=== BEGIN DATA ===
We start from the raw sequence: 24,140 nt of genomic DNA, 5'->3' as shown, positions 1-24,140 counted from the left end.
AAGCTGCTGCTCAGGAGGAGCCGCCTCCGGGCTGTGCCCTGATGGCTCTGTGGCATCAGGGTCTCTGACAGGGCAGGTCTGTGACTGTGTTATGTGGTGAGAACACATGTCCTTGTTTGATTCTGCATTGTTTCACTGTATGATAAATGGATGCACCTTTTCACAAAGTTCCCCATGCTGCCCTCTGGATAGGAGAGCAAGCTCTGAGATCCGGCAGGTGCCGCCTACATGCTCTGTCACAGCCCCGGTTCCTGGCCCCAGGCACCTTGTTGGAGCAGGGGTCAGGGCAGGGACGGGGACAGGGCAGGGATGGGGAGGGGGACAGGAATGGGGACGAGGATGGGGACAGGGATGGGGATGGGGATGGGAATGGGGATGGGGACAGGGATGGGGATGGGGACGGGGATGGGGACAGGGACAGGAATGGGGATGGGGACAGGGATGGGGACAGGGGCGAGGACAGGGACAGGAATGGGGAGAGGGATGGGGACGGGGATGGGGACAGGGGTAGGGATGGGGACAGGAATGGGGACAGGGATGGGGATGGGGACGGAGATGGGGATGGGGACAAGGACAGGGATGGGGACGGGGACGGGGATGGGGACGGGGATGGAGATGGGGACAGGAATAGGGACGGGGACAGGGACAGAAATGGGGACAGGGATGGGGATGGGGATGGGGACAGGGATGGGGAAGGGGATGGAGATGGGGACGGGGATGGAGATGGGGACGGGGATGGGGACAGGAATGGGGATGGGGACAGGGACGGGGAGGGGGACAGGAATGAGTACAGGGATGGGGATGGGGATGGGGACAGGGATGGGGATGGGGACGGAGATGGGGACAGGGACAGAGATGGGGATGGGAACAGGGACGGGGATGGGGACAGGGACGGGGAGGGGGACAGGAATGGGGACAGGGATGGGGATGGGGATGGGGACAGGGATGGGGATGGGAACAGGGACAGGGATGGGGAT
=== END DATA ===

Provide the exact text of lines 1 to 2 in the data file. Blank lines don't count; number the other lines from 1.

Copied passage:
We start from the raw sequence: 24,140 nt of genomic DNA, 5'->3' as shown, positions 1-24,140 counted from the left end.
AAGCTGCTGCTCAGGAGGAGCCGCCTCCGGGCTGTGCCCTGATGGCTCTGTGGCATCAGGGTCTCTGACAGGGCAGGTCTGTGACTGTGTTATGTGGTGAGAACACATGTCCTTGTTTGATTCTGCATTGTTTCACTGTATGATAAATGGATGCACCTTTTCACAAAGTTCCCCATGCTGCCCTCTGGATAGGAGAGCAAGCTCTGAGATCCGGCAGGTGCCGCCTACATGCTCTGTCACAGCCCCGGTTCCTGGCCCCAGGCACCTTGTTGGAGCAGGGGTCAGGGCAGGGACGGGGACAGGGCAGGGATGGGGAGGGGGACAGGAATGGGGACGAGGATGGGGACAGGGATGGGGATGGGGATGGGAATGGGGATGGGGACAGGGATGGGGATGGGGACGGGGATGGGGACAGGGACAGGAATGGGGATGGGGACAGGGATGGGGACAGGGGCGAGGACAGGGACAGGAATGGGGAGAGGGATGGGGACGGGGATGGGGACAGGGGTAGGGATGGGGACAGGAATGGGGACAGGGATGGGGATGGGGACGGAGATGGGGATGGGGACAAGGACAGGGATGGGGACGGGGACGGGGATGGGGACGGGGATGGAGATGGGGACAGGAATAGGGACGGGGACAGGGACAGAAATGGGGACAGGGATGGGGATGGGGATGGGGACAGGGATGGGGAAGGGGATGGAGATGGGGACGGGGATGGAGATGGGGACGGGGATGGGGACAGGAATGGGGATGGGGACAGGGACGGGGAGGGGGACAGGAATGAGTACAGGGATGGGGATGGGGATGGGGACAGGGATGGGGATGGGGACGGAGATGGGGACAGGGACAGAGATGGGGATGGGAACAGGGACGGGGATGGGGACAGGGACGGGGAGGGGGACAGGAATGGGGACAGGGATGGGGATGGGGATGGGGACAGGGATGGGGATGGGAACAGGGACAGGGATGGGGAT